Shelley – Nineteenth-Century Poetry continues – (23)

Allen Ginsberg Naropa class on Percy Bysshe Shelley continues from here

“Love, hope, and self-esteem, like clouds depart..” (from “Hymn to Intellectual Beauty‘)

AG:   So – ” Love, Hope, and Self-esteem..” – So actually Shelley-ean’s self-esteem now has departed, like a ghost or a cloud. –  “Love, Hope, and Self-esteem” – (That’s interesting that he’s actually admitting this own sense of superiority and pride is actually beginning to fade on him, at the age of twenty two.  So it’s actually pretty strangely honest.

Student:  Started listening to everybody else.

AG:  Yes.  Well, and also the criticism and also the tragedies.  I think one of … some of his children died when he was in Italy so I guess he wasn’t able to take care of the kids that he did have after getting mad at the court for taking the other two kids away.  And then his wife did commit suicide after he left her.

So – ” Love, Hope, and Self-esteem, like clouds depart/And come, for some uncertain moments lent./ Man were immortal, and omnipotent,/ Didst thou, unknown and awful as thou art,/Keep with thy glorious train firm state within his heart./ Thou messenger of sympathies,/ That wax and wane in lovers’ eyes -/Thou – that to human thought art nourishment, /Like darkness to a dying flame!/   Depart not as thy shadow came,/ Depart not – lest the grave should be,/ Like life and fear, a dark reality..” – (Or a dark reality – “lest the grave should be,/… a dark reality.”  Not merely a reality but a dark reality – like life is- a dark reality,  like fear is a dark reality).

Then, but where does he get this inspiration or the idea of beauty?  So then he goes on and gives the ecstatic example that Tom was talking about.

“While yet a boy I sought for ghosts, and sped/ Through many a listening chamber, cave and ruin,/ And starlight wood, with fearful steps pursuing/Hope of high talk with the departed dead..”

We were talking about (Arthur) Rimbaud actually earlier  –  I was talking about Rimbaud with somebody.  See, it’s actually the same fix that Rimbaud was in of trying by the alchemy of language and by a derangement of the senses to achieve high hopes and talks with the departed dead and create a magical universe, at around the same age – sixteen, seventeen, I guess.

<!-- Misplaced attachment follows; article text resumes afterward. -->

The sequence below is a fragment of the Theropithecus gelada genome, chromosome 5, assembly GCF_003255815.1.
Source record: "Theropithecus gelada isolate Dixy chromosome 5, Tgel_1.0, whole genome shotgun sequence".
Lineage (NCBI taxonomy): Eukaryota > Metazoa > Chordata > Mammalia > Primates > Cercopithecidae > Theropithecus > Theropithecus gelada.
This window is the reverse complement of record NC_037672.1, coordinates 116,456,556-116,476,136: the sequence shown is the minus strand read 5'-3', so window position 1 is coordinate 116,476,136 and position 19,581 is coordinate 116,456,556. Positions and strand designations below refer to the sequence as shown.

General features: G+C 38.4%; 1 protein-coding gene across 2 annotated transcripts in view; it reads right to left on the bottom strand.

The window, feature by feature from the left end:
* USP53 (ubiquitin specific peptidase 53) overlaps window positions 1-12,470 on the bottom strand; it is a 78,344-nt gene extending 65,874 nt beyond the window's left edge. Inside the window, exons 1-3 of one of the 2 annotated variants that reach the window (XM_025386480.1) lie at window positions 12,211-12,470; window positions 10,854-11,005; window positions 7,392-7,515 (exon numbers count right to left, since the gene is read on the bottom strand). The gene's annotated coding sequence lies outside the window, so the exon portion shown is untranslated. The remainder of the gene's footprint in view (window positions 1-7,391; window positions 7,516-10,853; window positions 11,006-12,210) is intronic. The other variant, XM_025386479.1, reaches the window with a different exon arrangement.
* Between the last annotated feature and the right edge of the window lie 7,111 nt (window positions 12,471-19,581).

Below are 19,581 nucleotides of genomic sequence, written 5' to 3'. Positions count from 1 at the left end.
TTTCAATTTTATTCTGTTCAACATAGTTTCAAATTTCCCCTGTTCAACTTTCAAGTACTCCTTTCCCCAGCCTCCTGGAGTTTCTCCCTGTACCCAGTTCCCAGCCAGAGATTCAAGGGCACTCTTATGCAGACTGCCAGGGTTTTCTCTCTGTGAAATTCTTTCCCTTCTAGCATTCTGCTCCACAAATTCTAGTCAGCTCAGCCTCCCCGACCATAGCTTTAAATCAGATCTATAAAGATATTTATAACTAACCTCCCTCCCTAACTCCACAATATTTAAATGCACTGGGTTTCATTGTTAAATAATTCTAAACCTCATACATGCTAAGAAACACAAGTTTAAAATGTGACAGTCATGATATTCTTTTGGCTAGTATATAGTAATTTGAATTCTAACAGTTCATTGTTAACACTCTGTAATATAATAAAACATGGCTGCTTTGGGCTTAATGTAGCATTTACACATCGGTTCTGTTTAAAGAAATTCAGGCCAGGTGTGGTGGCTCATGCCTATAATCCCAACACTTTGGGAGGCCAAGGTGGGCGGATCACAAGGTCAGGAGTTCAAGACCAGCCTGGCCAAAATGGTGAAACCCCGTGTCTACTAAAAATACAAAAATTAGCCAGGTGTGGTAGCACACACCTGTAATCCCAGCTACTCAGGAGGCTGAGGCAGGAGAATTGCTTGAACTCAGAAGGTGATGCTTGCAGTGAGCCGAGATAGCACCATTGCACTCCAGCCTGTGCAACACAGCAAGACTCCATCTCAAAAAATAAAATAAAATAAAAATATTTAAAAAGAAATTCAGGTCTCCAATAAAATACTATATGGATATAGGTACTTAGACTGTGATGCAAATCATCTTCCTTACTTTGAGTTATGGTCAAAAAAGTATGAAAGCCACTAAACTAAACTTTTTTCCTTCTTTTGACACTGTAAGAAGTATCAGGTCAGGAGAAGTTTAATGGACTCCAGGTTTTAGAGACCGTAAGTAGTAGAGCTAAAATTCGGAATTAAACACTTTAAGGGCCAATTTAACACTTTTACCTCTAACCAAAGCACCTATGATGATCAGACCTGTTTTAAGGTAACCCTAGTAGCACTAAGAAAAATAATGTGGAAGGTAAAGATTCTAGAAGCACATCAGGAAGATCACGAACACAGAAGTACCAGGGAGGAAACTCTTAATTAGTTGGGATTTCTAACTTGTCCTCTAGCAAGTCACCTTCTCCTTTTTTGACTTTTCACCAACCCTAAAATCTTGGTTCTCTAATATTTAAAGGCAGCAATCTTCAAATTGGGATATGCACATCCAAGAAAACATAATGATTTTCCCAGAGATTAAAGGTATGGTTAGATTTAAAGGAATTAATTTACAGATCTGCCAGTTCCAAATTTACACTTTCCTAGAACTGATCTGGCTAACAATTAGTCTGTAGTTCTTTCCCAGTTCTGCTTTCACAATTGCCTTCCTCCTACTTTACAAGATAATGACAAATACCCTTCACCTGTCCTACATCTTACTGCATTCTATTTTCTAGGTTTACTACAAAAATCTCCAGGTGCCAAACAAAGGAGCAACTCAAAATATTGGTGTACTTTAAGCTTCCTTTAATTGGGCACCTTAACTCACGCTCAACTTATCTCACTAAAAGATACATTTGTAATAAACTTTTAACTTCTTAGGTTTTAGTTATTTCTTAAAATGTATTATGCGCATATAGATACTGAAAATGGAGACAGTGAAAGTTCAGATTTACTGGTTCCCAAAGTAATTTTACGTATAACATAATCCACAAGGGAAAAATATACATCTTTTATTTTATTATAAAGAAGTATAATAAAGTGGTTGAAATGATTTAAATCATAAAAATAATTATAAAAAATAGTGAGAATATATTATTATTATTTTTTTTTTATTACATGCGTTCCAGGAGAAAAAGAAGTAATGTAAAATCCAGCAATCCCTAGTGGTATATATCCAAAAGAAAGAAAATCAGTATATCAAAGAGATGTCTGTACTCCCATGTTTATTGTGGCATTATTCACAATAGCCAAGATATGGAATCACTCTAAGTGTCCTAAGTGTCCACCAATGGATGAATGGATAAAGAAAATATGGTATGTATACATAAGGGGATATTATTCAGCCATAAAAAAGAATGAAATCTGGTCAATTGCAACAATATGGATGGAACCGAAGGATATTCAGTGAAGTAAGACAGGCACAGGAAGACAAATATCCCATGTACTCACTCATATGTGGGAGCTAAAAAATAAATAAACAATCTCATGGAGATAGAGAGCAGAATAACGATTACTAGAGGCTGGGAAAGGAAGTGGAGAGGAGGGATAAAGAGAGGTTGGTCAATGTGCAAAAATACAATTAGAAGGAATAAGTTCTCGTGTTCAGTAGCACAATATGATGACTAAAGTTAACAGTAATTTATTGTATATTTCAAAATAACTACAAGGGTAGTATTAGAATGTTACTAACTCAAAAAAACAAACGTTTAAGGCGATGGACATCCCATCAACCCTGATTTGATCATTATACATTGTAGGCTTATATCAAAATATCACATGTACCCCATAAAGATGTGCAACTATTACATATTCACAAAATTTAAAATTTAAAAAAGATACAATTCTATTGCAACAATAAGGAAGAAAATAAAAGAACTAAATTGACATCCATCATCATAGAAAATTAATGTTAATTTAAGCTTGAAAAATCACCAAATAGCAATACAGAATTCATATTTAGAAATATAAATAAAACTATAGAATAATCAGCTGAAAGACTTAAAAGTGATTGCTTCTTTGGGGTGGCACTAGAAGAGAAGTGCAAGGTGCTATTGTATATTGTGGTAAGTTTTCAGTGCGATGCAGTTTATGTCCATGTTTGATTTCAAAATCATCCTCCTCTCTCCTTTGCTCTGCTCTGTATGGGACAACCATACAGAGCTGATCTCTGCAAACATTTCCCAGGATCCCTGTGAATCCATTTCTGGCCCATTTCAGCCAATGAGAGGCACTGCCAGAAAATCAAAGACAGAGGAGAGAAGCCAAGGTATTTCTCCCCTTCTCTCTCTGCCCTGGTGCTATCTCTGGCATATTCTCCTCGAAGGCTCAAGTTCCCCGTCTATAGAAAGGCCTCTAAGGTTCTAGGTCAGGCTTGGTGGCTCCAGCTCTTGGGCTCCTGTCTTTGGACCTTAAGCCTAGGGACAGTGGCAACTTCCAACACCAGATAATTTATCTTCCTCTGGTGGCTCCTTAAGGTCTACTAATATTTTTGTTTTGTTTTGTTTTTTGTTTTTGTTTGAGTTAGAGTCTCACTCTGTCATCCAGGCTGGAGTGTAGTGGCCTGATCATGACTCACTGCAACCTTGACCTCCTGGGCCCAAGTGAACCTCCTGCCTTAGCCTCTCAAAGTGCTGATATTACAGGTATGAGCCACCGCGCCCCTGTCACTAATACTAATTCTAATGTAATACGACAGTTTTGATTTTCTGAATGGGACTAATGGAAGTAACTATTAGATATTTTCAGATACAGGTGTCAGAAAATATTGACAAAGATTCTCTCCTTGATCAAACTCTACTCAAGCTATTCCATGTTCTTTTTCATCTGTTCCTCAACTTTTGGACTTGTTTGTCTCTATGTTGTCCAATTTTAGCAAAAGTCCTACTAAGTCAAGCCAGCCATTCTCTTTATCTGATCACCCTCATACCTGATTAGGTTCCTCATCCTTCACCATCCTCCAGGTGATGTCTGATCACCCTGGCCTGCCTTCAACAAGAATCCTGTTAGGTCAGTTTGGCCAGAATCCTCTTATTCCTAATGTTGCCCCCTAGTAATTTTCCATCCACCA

“I called on poisonous names with which our youth is fed..” – (That’s almost like, say, punk rock –   “I called on poisonous names with which our youth is fed;” – “Sympathy for the Devil, “I don’t like the government where I live”,  or “No hope for you, no hope for me.”

Student:  (He doesn’t do the traditional thing)
AG:  Oh, yeah, he’s not talking about punk rock, but the modern equivalent would be all these masses of kids….
Student:  What I mean is he could have been talking about God, angels, and state.
AG:  Yes.
Student:  …and …
AG:  Those could be the poisonous names.
Student:  (talking) on these things which are, once you see through them, are…
AG:  Yeah.
Student:  …the forces of lies.
AG:  Yeah.  Unless he was practicing black magic
Student:  Yeah, that’s what I saw there
AG:  No, actually you’re probably right, it was the normal state things of God and State and angels and heroes and whoever would have been the hero of that day.  Probably more the average middle class stuff.  Average middle class references, rather than demonic cabalistic, black magical references)

That’s right, you weren’t here.  I was comparing that with Rimbaud, right here.  This little spot where he says – “While yet a boy I sought for ghosts, and sped/Through many a listening chamber, cave and ruin,/And starlight wood//”

Peter Orlovsky:  What is a “listening chamber”?

AG:  Well, that’s what … yeah, I was going to stop on that, because that’s a fantastic line.  Well, he’s listening in a chamber –  an echoey chamber, a little chamber full of echoes, but he lays on it “listening” – that the chamber is listening, or his skull maybe? – “a listening chamber.”  That’s a tremendous, great idea – that combination -“listening chamber.”  Did you go over that one line?

Student:  No.

AG:  It’s a funny line.  It’s one of the nicest lines in the poem, or one of the nicest phrases in the poem.

Peter Orlovsky:  Maybe he was a Peeping Tom or something?